NBC is teaming with Mark Burnett and John de Mol to launch a new singing competition program that takes aim at Fox's "American Idol" and its upcoming series "The X Factor."
The broadcaster has acquired the rights to "The Voice of Holland," a format created by reality TV pioneer and media mogul de Mol. Since debuting earlier this year, The Voice has become a top-rated show in the Neatherlands, with one report claiming its 3 million viewers make it the most-watched talent show in Dutch TV history. The Voice has even displaced the Dutch versions of Idol and The X Factor as the country's top-rated talent competition.
NBC isn't wasting any time putting its version -- titled "The Voice of America" -- on the air. In a very aggressive move, the show will premiere this spring -- getting the jump on "X Factor" (which launches next fall) and potentially even facing "Idol" head to head.
"It's a bold move, it shows our confidence," said NBC's alternative chief Paul Telegdy of the production schedule. "But we've been busy fermenting a move into this genre for quite a few months. We've been at a state of DefCon 2."
Mark Burnett Productions is taking the lead on a U.S. version, with casting already underway. The show's producer credits read like a reality TV superteam: There's Burnett ("Survivor," "The Apprentice"), de Mol ("Big Brother," "Fear Factor") and Warner Horizon ("The Bachelor"), along with Talpa Productions.
Video: Adam Lambert on "The Voice of Holland"
The competition's format is similar to "Idol," but even closer to "X Factor," with some notable differences from both. The Voice has a panel of four coaches who also have careers as popular performing artists. During the audition rounds, the coaches sit in rotating chairs with their backs to the contestants, so they can only hear the singers, not see them. If they like the performance, they push a button, sending the contestant to the next round and claiming the contestant as one of their students. If more than one coach likes a contestant, the singers gets to choose who will be his/her coach.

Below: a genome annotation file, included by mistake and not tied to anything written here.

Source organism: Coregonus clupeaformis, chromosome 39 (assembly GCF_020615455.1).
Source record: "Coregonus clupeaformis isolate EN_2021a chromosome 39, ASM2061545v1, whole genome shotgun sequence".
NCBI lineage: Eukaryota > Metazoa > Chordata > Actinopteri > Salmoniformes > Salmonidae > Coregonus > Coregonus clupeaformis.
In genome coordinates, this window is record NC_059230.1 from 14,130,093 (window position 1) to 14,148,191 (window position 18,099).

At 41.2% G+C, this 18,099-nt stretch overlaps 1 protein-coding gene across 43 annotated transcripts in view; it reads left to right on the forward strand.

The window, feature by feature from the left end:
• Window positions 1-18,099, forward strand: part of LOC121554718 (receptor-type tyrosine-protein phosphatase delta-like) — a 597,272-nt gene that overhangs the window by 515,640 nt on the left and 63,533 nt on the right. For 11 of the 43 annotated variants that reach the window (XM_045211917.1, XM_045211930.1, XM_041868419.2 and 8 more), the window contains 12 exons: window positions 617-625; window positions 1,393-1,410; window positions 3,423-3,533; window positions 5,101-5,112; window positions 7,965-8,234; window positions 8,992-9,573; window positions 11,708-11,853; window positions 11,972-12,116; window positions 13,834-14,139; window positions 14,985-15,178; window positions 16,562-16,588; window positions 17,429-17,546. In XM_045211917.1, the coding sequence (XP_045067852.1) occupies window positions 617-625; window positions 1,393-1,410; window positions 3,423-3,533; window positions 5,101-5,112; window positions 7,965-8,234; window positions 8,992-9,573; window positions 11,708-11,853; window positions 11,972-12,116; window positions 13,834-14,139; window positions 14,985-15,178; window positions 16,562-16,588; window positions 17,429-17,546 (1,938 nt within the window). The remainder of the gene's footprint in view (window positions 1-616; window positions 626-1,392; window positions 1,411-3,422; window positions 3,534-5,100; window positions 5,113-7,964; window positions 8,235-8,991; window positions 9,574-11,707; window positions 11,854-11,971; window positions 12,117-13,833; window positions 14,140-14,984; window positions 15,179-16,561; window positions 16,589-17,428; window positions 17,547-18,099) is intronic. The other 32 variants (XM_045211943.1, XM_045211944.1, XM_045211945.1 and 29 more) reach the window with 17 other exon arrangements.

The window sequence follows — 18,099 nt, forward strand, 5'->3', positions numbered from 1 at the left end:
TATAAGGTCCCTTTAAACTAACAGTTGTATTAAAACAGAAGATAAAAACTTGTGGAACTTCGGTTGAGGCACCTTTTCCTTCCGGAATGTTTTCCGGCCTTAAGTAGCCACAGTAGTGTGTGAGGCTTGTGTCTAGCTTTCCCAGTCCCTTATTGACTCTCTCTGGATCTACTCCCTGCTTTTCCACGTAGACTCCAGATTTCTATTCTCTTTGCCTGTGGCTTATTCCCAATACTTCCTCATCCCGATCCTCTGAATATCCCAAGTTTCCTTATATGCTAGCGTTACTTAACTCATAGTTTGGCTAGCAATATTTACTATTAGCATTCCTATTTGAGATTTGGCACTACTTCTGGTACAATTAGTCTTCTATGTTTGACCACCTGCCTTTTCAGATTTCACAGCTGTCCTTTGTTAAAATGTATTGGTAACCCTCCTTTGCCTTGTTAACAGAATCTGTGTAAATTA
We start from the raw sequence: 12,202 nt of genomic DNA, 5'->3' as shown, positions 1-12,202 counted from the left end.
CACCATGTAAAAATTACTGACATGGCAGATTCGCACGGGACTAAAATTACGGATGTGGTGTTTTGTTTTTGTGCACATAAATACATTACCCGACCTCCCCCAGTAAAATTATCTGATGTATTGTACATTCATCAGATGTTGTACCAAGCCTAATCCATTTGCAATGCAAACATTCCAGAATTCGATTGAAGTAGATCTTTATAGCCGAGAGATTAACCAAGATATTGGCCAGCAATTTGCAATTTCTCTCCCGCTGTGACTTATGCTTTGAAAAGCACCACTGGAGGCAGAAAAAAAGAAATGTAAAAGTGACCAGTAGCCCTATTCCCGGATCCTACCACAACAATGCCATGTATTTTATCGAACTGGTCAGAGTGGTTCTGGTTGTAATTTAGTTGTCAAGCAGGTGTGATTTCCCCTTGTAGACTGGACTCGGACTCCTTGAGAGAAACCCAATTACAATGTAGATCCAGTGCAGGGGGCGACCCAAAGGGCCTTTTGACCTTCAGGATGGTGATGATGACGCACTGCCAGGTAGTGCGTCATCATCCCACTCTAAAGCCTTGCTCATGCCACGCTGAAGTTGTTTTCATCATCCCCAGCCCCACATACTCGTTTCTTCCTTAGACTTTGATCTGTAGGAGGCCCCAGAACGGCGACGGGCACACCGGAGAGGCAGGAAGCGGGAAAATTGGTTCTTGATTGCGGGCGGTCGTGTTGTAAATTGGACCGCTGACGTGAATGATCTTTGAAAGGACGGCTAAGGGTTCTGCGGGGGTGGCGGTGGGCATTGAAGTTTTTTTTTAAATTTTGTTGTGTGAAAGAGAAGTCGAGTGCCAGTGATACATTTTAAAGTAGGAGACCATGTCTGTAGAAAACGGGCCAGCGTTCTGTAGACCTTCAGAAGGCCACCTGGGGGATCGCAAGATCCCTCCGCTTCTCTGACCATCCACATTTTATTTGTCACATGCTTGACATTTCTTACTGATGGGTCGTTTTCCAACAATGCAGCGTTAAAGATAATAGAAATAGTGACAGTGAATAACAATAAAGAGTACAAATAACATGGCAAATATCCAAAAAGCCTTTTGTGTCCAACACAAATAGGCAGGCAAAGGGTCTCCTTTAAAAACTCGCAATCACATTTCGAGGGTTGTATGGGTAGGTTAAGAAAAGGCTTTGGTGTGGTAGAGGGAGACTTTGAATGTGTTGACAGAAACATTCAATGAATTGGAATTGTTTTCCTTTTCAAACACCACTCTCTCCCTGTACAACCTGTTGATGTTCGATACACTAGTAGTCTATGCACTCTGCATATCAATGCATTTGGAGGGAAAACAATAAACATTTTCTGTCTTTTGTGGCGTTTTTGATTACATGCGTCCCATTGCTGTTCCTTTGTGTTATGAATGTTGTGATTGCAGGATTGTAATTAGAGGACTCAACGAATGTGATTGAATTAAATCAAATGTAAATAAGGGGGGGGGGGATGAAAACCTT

"Somebody will show up with all the right moves and look like a star, but their voice is only good, not great, and they don't get chosen," Burnett said. "You're dealing only with your sense of hearing -- do you believe this voice is worthy of your commitment? The coaches have skin in the game and will be a part of the careers of these young performers after the show."
Once the teams are set, coaches will mentor contestants and pit their teams against each other, with viewers voting on the winner. The final performance phase of the competition will air live.
Comparisons to "Idol" are inevitable (in fact, when former "Idol" contestant Adam Lambert recently appeared on "The Voice," one report called the series "the Dutch version" of "Idol"). But NBC has already shown it can draw a decent number with a singing competition on its own thanks to its winter series "The Sing-Off," where a cappella groups perform.
"Sing-Off gave us enormous confidence that people are embracing quality singing talent when they see it," Telegdy said.
Still, "The Voice" joins an increasingly crowded genre. Between "Idol," "X Factor," "America's Got Talent," and "Sing-Off" there will be more singing competitions on broadcast than ever before.
What's surprising is that this sort of proliferation in the genre is coming eight years after the launch of "Idol." Then again, perhaps the ratings decline of Fox's hit, along with its divorce with key judge Simon Cowell, has prompted a sense that there's some valuable market share up for grabs.